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As Election Day progresses, voting selfies are dominating Instagram. Almost every user has likely encountered at least one from a celebrity or friend, urging other users to perform their civic duty. But as the now tried-and-true format has proliferated, a new one has emerged behind it: the voting thirst trap.

A “thirst trap” can be an attractive person or an attractive photo of an attractive person, posted to social media, aimed at garnering maximum attention. Most thirst traps take the form of bikini pics, shirtless selfies, or perfectly staged poses. An effective thirst trap makes your thumb pause in the feed and gaze for just a second more.

Posting a thirst trap is a great way to rake in a lot of likes on a photo. But as many Instagrammers have found, it’s also a great way to try and get out the vote. “Go swing to your nearest poll today and #vote,” the hair stylist and Instagrammer Joseph Randall posted below a selfie of him nearly naked, in a thong, straddling a wrecking-ball swing above the water in Thailand. “I VOTED,” posted Daniel Henson, a fashion designer with nearly 30,000 followers. The photo above featured a shirtless selfie displaying a set of chiseled abs with an I voted sticker plastered to his skin above his right nipple.

I VOTED 📩 Hopefully this reminds you to also. 🇺🇸

A post shared by DANIEL HENSON (@danielghenson) on

“I wanted to post something that was going to get my followers’ attention,” Randall said. “I knew it was a thirsty photo, but I also wanted it to be different than other posts we see out there encouraging [people] to vote with just the sticker. You come across that in your timeline like 15 million times.” Randall and others who have participated in the trend say that the highly engaging nature of thirst traps actually makes them the perfect vehicle for getting the message out.

Alex Samson, a behavioral therapist in Florida who posted a shirtless selfie of himself with the message, “Hey, get your ass up and go vote!” said that he was just happy to do his small part in the get-out-the-vote movement. “When you post a thirst trap, people look at it more,” he said. “If I can use that and get people to realize that it's voting today, then it worked.”

When Juan Del Toro, a Ph.D. student in New York, got home from the polls this morning, he took his shirt off, set the camera to selfie mode, posted an I voted sticker to his shirtless chest, and shared the photo to Instagram. “Don’t forget to exercise … your right to vote,” he wrote, followed by a winky-face emoji. Del Toro said it was easy, and peeling the sticker off his hairy chest didn’t even hurt.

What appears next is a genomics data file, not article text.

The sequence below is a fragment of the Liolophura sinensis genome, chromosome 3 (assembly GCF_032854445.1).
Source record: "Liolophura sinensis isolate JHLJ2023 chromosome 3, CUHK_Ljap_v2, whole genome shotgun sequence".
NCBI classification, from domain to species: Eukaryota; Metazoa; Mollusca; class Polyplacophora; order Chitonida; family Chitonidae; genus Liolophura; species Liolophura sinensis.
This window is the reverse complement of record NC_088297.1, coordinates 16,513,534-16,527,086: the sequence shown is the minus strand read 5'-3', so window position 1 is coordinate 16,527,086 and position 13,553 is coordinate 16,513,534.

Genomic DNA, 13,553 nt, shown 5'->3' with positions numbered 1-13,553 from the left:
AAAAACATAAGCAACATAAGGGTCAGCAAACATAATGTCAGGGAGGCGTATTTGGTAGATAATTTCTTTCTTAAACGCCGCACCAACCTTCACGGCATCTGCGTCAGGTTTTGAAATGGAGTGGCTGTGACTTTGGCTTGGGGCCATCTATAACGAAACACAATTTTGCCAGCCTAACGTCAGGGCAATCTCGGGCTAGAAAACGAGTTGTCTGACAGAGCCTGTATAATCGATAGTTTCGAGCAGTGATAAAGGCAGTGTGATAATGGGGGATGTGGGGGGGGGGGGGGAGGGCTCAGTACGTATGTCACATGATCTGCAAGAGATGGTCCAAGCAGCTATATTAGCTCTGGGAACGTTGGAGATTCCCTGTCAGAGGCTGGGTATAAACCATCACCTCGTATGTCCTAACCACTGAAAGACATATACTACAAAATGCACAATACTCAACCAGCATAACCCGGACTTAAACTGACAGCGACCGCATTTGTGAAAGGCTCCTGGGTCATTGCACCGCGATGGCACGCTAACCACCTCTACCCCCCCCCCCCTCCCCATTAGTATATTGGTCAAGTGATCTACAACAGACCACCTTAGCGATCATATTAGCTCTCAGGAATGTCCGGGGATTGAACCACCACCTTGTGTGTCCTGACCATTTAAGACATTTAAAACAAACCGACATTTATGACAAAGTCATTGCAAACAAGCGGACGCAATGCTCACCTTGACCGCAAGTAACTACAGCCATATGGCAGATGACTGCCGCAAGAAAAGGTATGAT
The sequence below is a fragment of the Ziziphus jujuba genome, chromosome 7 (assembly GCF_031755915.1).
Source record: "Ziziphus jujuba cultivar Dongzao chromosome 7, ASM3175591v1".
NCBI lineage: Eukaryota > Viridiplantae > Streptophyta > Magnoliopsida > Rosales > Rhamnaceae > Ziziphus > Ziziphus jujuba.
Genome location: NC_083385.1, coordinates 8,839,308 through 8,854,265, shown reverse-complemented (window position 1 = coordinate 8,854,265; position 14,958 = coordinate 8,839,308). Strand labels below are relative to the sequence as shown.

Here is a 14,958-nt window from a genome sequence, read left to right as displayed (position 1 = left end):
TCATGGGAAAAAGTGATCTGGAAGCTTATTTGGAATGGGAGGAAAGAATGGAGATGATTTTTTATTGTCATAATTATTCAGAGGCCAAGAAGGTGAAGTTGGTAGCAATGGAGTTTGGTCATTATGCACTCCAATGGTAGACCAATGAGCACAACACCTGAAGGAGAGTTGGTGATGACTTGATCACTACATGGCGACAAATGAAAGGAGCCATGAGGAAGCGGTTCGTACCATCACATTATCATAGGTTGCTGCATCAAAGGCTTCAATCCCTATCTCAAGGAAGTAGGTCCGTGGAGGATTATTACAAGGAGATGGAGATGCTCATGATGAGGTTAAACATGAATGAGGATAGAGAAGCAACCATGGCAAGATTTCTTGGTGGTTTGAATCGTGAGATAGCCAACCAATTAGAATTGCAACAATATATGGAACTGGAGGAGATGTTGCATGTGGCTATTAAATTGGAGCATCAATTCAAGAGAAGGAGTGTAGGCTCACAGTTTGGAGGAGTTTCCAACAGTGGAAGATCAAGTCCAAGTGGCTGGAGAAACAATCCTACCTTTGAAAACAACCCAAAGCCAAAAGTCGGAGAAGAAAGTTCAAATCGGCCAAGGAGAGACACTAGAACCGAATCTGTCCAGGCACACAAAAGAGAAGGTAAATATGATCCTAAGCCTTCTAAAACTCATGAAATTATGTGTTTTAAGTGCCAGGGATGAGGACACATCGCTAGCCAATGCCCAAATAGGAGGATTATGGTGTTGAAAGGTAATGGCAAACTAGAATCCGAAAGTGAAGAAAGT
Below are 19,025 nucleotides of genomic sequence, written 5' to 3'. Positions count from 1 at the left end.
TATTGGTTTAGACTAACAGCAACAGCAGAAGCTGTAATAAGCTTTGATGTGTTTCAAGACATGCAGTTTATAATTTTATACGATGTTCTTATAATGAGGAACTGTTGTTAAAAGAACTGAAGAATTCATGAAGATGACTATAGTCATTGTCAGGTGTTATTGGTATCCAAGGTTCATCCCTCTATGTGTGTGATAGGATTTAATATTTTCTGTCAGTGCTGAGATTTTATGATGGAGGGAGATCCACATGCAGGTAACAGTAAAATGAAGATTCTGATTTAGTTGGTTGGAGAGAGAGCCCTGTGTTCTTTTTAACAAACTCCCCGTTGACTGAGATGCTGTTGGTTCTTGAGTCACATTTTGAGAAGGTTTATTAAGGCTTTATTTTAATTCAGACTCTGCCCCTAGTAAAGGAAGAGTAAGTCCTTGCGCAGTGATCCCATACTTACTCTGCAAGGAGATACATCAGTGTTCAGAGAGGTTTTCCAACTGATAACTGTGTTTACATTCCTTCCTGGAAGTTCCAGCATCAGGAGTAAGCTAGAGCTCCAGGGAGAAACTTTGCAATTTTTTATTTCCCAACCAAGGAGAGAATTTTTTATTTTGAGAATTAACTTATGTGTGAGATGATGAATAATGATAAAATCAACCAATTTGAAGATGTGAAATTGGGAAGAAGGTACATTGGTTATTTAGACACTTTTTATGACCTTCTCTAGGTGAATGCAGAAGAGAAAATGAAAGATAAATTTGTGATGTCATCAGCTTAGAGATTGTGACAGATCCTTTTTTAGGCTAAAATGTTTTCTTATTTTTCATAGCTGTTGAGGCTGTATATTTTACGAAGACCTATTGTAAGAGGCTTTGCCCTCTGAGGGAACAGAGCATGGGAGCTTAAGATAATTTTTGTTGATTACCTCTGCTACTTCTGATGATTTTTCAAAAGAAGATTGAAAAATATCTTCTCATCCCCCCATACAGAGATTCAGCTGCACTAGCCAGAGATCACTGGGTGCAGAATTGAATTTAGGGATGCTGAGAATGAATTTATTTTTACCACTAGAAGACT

“I thought it was effective because sex sells. Non-shirtless pics get less likes (40-60) whereas shirtless pics get a ton (200+). So I thought why not,” he wrote via an Instagram direct message, adding that he wanted to “inspire people to do their civic duty and make it seem like voting is a sexy and provocative thing to do. As it should be!”

Not everyone thinks voting thirst traps are harmless. After Henson shared his shirtless pic, a screengrab of it was taken and made into a meme that promptly went viral on Twitter. The tweet mocking him racked up thousands of likes and replies claiming that he was only seeking attention. “I’m screaming,” one man tweeted in reply to the photo. “The reaction has sort of been degrading and ridiculed and that’s the part I don’t like,” Henson said. But he did find a warmer reception among his followers. “Motivates me to do about 500 sit ups AND THEN vote,” one person commented.

“What sucks the most is I honestly was trying to bring awareness to it,” said Henson. “I’m not just taking anything and making it a thirst-trap photo. Obviously it’s a shirtless photo, it’s egotistical, but I’m aware it draws the most attention, so why not try to use that to get people out there voting?”

Instagram as a platform also made a huge push to inform its users about Election Day. Last week it rolled out an interactive “Voted” sticker that helps users find their polling place. On Monday and Tuesday, people in the U.S. also saw a custom community story featuring clips from their friends who had posted about voting. Many users also couldn’t open up their “Explore” tab without being bombarded with some type of get-out-the-vote messaging, including thirst traps.   

And while a large number of people posting voting thirst traps are men, women have also participated. Several women posted images of themselves to Instagram with I voted stickers over their nipples. Others have used photos in bikinis or skimpy workout wear to draw attention to the cause. Beyoncé posted a photo of herself in a crop top showing off a hat in support of Beto O’Rourke. “I saw one pic of a woman with her whole chest out. She had nothing but googly eyes on her nipples and she was talking about getting out to vote,” Henson said.

Randall noted that for many young people, Tuesday would be the first chance they’d have to go to the polls.

“In order to reach and engage with these people, you need to speak their language,” Randall said, “and their language is a thirst trap.”

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